CFA volunteer of 12 years Jenna Kelley is a woman who wears many hats.
By day she’s in the corporate world, working at the Walter and Eliza Hall Institute of Medical Research as an executive assistant.
During her free time she dons a protective helmet and responds to emergencies as a member of Panton Hill Fire Brigade.
And during larger incidents in the area Jenna can also be called upon by the District 13 Headquarters Brigade to fill the role of Public Information Officer.
That would be enough for many people but Jenna doesn’t rest easy when she knows she can make a positive impact within the community.
Her list of achievements is proof.
In 2015 she won the Victorian ‘Our Public Sector Award’. She was a scholarship recipient of the Volunteer Fire Brigades Victoria’s Volunteer Leadership Program. And she was a scholarship recipient again at the Australian Institute of Emergency Management, where she completed studies in Emergency Management.
She founded the Walking Forward Disaster Relief Team. And most recently she’s combined her knowledge of emergency management and passion for animals to launch the National Equine Database. It’s a project that’s taken years to get off the ground, but aims to empower horse owners to be more resilient to disaster.
Jenna says there’s more to her involvement with CFA than simply helping to extinguish fires.
“I love going out and helping people in times of need and being there to offer support,” she said.
“I find it really rewarding to be able to go out into the community and give ideas on how you can protect yourself and how you can be self-reliant.”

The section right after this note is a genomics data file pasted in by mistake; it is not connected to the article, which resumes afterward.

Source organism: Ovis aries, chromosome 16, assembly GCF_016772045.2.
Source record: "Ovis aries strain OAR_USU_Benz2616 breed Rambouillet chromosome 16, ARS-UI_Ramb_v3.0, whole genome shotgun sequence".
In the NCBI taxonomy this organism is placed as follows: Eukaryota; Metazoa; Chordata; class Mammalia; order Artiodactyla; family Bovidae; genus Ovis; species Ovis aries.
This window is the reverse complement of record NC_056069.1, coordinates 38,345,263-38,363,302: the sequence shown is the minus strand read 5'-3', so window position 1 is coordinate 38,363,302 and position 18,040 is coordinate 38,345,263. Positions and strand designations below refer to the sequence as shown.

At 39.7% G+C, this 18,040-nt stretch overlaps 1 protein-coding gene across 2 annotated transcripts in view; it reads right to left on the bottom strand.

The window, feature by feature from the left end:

Jenna recently joined a strike team deployed to the Tasmanian fires where she spent hours a day doing physical work.
But she regards the psychological support she able to offer as just as important.
“We met a lady down on the west coast whose house had been threatened and she was quite traumatised,” she recalled.
“I was able to have a chat with her about how she was coping with those issues.”
It’s an example of the meaningful work carried out by CFA beyond fighting fires.
“If I can’t do something like get on the truck there’s so many other things that I can do to contribute,” she said.
She understands how women might view volunteering with a fire brigade as out of their comfort zone.
“At the start when I joined it was a ‘boys club’ but over the years it’s changed so much. You’re there as part of a team,” she said.
“There’s real flexibility for women who have children in brigades, especially those in urban-fringe areas. They’re always looking for people who are home during the day, who can turn out. Maybe when the kids are at school?
“It’s a lot more flexible than it used to be so I’d really encourage other women not to hold back from something they’re passionate about.”
For other stories celebrating International Women’s Day click here.
Author: CFA Media